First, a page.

Sunlight stayed to brighten the outpouring of hope and love the Cohasset community brought for Ana Walshe on the town Common 11 days after she vanished in the early morning hours of New Year’s Day.
“We feel isolated by fear, by grief, and that is one of the most powerful ways in which trauma can harm us, to separate us from each other, to make us feel helpless, afraid and alone,” said the Rev. Maggie Arnold, of Cohasset’s St. Stephen’s Episcopal Church, in the vigil’s third prayer Thursday afternoon.
She added “we are not islands unto ourselves, we are a community, a human family, and we are created to help and support each other in friendship and love.”
The sunlight had just begun to dim for a minute of silence, during which heads bowed and silent prayer could be seen playing across the lips of those in attendance.
“Amazing Grace” played out the twilight through the loudspeakers, bolstered by humming and, here and there, a quavering voice. Then all that remained were the candles on the ground and the lights that remained on the park’s trees, put there for Christmas.
Many of the attendees the Herald spoke with had not known Ana, or the Walshe family at all, but many came for the same reasons, they said: to share in a sense of community in a place that feels, in the words of resident Ralph Dunham, “as far away as you’d think you could be for something like this to happen. … You just don’t want to be alone.”
He also said that the case is of great interest because “every day there is a new puzzle piece” that leaves him “in a state of disbelief.”
Gary Burrow, spokesman for a group of three attendees in which the others didn’t want to give their name carried “strong Cohasset roots,” said “These types of mysteries are very unique compared to tragedies in town. … This is very different. This does not happen here. And it really rocked us.”
One woman confirmed that she knew Ana Walshe with a small nod before averting her eyes and walking on, saying, “It’s just too sad.”
“It’s not every day that this happens. That’s why we’re gathering together today, to gather warmth inside ourselves,” said resident Gracie Thompson. “It’s devastating for the community. And those poor boys.”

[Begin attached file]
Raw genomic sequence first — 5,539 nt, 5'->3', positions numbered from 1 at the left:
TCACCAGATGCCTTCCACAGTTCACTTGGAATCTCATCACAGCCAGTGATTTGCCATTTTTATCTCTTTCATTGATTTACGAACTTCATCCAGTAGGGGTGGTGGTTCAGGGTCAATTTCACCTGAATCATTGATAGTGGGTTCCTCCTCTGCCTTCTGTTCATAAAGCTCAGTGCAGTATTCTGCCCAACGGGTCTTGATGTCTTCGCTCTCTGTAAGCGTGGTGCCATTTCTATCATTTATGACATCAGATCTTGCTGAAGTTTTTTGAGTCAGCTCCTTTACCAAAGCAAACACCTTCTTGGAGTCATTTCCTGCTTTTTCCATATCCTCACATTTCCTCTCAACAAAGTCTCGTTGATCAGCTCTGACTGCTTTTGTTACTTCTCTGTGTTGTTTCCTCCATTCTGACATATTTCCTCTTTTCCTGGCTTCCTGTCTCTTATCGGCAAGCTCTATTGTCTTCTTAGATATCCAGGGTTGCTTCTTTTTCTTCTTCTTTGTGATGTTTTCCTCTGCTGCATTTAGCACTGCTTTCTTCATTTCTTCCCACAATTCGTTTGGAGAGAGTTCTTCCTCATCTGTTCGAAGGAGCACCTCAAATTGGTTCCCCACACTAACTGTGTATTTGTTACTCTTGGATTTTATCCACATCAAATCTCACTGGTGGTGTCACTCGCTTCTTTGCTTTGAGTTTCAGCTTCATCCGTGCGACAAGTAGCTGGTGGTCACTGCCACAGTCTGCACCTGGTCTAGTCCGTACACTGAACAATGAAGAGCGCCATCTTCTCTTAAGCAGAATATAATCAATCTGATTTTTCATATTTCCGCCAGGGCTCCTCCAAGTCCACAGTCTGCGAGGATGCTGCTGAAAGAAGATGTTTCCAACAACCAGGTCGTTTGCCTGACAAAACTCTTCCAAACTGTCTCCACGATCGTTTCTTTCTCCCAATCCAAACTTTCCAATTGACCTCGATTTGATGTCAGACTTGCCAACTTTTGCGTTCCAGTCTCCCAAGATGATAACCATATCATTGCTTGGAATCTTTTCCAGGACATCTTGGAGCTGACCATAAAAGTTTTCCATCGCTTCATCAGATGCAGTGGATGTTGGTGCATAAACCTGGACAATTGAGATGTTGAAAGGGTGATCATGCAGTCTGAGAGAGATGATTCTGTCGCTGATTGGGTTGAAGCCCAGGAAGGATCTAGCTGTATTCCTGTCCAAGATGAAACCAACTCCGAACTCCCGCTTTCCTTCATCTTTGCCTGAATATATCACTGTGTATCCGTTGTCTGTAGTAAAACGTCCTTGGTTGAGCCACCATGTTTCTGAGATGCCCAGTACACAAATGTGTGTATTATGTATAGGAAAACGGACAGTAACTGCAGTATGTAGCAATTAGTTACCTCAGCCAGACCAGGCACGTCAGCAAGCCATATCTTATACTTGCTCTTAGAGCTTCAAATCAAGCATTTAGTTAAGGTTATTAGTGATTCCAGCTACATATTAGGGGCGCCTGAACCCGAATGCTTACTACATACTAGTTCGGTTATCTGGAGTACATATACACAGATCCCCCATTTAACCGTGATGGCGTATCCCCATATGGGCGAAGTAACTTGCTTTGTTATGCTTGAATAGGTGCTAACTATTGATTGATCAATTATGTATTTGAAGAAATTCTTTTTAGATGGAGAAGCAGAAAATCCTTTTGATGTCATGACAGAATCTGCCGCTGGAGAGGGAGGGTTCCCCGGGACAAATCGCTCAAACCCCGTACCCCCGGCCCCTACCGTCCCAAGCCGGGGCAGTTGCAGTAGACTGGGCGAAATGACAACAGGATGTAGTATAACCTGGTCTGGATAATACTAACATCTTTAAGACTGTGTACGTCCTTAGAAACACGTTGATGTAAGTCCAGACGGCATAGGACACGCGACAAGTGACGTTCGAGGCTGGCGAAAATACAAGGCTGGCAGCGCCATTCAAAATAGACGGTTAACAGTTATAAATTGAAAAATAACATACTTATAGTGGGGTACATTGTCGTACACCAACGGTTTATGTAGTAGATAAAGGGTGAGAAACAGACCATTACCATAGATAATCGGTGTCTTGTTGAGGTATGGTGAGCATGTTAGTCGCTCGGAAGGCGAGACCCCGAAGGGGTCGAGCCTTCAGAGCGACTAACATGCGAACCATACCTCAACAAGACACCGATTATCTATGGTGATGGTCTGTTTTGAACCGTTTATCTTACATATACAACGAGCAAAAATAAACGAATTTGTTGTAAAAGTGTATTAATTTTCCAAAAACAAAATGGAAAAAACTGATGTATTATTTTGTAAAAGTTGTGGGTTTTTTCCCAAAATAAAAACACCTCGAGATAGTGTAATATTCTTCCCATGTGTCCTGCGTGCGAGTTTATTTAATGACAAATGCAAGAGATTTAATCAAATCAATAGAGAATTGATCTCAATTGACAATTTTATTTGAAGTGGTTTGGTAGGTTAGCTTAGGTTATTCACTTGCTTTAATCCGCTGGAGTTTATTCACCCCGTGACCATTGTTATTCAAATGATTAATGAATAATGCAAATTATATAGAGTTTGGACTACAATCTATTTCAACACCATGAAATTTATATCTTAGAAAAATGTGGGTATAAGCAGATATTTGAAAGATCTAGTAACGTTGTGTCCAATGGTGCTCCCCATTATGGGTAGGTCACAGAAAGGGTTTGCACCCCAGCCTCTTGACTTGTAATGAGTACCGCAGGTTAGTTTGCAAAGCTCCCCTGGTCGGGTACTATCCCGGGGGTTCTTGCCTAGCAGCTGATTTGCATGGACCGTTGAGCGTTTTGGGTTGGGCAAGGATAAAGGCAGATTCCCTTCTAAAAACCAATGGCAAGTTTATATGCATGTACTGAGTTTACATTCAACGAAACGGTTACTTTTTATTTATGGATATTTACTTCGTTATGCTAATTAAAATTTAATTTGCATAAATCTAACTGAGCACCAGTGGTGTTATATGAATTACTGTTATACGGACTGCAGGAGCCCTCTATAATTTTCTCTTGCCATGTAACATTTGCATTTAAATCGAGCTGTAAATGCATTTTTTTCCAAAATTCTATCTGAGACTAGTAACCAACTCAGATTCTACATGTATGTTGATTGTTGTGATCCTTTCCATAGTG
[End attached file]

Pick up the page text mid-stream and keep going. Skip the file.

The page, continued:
The three Walshe boys, all six or younger, were the central figures in many of the attendee’s minds.
Ana Walshe’s friend and business associate, Pamela Bardhi confirmed to reporters that the boys have remained together, which had been her goal, and are sheltered in the same Department of Children and Families facility.
“I just pray for the best but prepare for the worst. That’s the best thing we can do in a scenario like this,” she said. “You know, as each day unfolds you get more terrifying information as time goes by.”
Bardhi had made the news rounds on Wednesday along with fellow Walshe friend Natasha Sky, who owns Sky International Center, a non-profit business and social network for international professionals that Walshe was involved in, to plead to authorities not to separate the children, who went under state custody following the arrest of Ana’s husband Brian on Sunday.
“They’ve been completely sheltered, and that’s OK,” Bardhi said of the children. “We just pray that at least that they’re together and people know there are many families, in the inner circle of Ana and others, who have called after all the articles that came out yesterday and this morning, that they’d be able to take the children in.”
The children were also the central focus of the prayer offered by Jeanne Cregan, an associate of St. Anthony’s Catholic Catholic Church.
“Lord our God, be with the Walshe children in this time of uncertainty, fear and confusion, may you surround them with your grace, light and confidence that they find strength to face the challenges and difficulties that have been thrust upon them now and in the days ahead,” she said in prayer.
At that prayer’s conclusion, a little boy in his mother’s arms asks in a small, plaintive voice, “Mama, what’s happened?”
She shushes him, but pulls him closer, as she does the two other little ones standing by her side. Three young children, like Ana Walshe.